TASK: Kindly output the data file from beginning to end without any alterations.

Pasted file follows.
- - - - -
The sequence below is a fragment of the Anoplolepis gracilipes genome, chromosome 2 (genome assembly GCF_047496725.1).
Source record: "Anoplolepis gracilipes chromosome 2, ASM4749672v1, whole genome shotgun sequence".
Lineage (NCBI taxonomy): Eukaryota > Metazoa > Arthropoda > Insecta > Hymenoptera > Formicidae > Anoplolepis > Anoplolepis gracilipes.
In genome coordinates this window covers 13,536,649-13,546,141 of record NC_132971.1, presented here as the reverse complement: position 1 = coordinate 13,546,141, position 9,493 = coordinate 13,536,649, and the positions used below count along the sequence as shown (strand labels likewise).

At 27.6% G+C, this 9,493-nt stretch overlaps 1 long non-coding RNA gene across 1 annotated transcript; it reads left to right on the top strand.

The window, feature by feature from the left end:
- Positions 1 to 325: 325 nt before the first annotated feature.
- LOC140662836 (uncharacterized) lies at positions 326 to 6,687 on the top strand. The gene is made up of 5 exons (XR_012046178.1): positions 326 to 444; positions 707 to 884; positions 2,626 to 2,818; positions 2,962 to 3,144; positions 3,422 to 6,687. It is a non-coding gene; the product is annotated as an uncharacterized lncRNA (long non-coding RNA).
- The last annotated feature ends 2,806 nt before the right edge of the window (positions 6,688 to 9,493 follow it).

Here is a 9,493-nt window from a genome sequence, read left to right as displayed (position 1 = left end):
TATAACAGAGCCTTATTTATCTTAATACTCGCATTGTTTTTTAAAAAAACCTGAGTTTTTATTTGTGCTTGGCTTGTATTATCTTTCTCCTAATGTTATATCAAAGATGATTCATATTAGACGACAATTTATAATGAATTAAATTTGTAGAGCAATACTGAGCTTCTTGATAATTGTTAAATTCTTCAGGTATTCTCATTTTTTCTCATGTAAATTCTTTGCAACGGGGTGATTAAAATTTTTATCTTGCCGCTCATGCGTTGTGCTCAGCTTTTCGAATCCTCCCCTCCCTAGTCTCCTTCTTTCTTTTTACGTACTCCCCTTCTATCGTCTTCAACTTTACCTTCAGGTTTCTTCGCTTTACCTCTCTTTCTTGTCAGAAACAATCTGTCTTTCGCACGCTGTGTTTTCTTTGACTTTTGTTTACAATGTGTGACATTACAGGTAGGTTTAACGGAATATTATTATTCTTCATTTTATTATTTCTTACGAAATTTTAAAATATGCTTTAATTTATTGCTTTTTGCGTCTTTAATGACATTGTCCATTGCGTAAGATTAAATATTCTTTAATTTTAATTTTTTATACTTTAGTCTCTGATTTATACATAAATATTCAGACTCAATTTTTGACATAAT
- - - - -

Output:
The sequence below is a fragment of the Anoplolepis gracilipes genome, chromosome 2 (genome assembly GCF_047496725.1).
Source record: "Anoplolepis gracilipes chromosome 2, ASM4749672v1, whole genome shotgun sequence".
Lineage (NCBI taxonomy): Eukaryota > Metazoa > Arthropoda > Insecta > Hymenoptera > Formicidae > Anoplolepis > Anoplolepis gracilipes.
In genome coordinates this window covers 13,536,649-13,546,141 of record NC_132971.1, presented here as the reverse complement: position 1 = coordinate 13,546,141, position 9,493 = coordinate 13,536,649, and the positions used below count along the sequence as shown (strand labels likewise).

At 27.6% G+C, this 9,493-nt stretch overlaps 1 long non-coding RNA gene across 1 annotated transcript; it reads left to right on the top strand.

The window, feature by feature from the left end:
- Positions 1 to 325: 325 nt before the first annotated feature.
- LOC140662836 (uncharacterized) lies at positions 326 to 6,687 on the top strand. The gene is made up of 5 exons (XR_012046178.1): positions 326 to 444; positions 707 to 884; positions 2,626 to 2,818; positions 2,962 to 3,144; positions 3,422 to 6,687. It is a non-coding gene; the product is annotated as an uncharacterized lncRNA (long non-coding RNA).
- The last annotated feature ends 2,806 nt before the right edge of the window (positions 6,688 to 9,493 follow it).

Here is a 9,493-nt window from a genome sequence, read left to right as displayed (position 1 = left end):
TATAACAGAGCCTTATTTATCTTAATACTCGCATTGTTTTTTAAAAAAACCTGAGTTTTTATTTGTGCTTGGCTTGTATTATCTTTCTCCTAATGTTATATCAAAGATGATTCATATTAGACGACAATTTATAATGAATTAAATTTGTAGAGCAATACTGAGCTTCTTGATAATTGTTAAATTCTTCAGGTATTCTCATTTTTTCTCATGTAAATTCTTTGCAACGGGGTGATTAAAATTTTTATCTTGCCGCTCATGCGTTGTGCTCAGCTTTTCGAATCCTCCCCTCCCTAGTCTCCTTCTTTCTTTTTACGTACTCCCCTTCTATCGTCTTCAACTTTACCTTCAGGTTTCTTCGCTTTACCTCTCTTTCTTGTCAGAAACAATCTGTCTTTCGCACGCTGTGTTTTCTTTGACTTTTGTTTACAATGTGTGACATTACAGGTAGGTTTAACGGAATATTATTATTCTTCATTTTATTATTTCTTACGAAATTTTAAAATATGCTTTAATTTATTGCTTTTTGCGTCTTTAATGACATTGTCCATTGCGTAAGATTAAATATTCTTTAATTTTAATTTTTTATACTTTAGTCTCTGATTTATACATAAATATTCAGACTCAATTTTTGACATAAT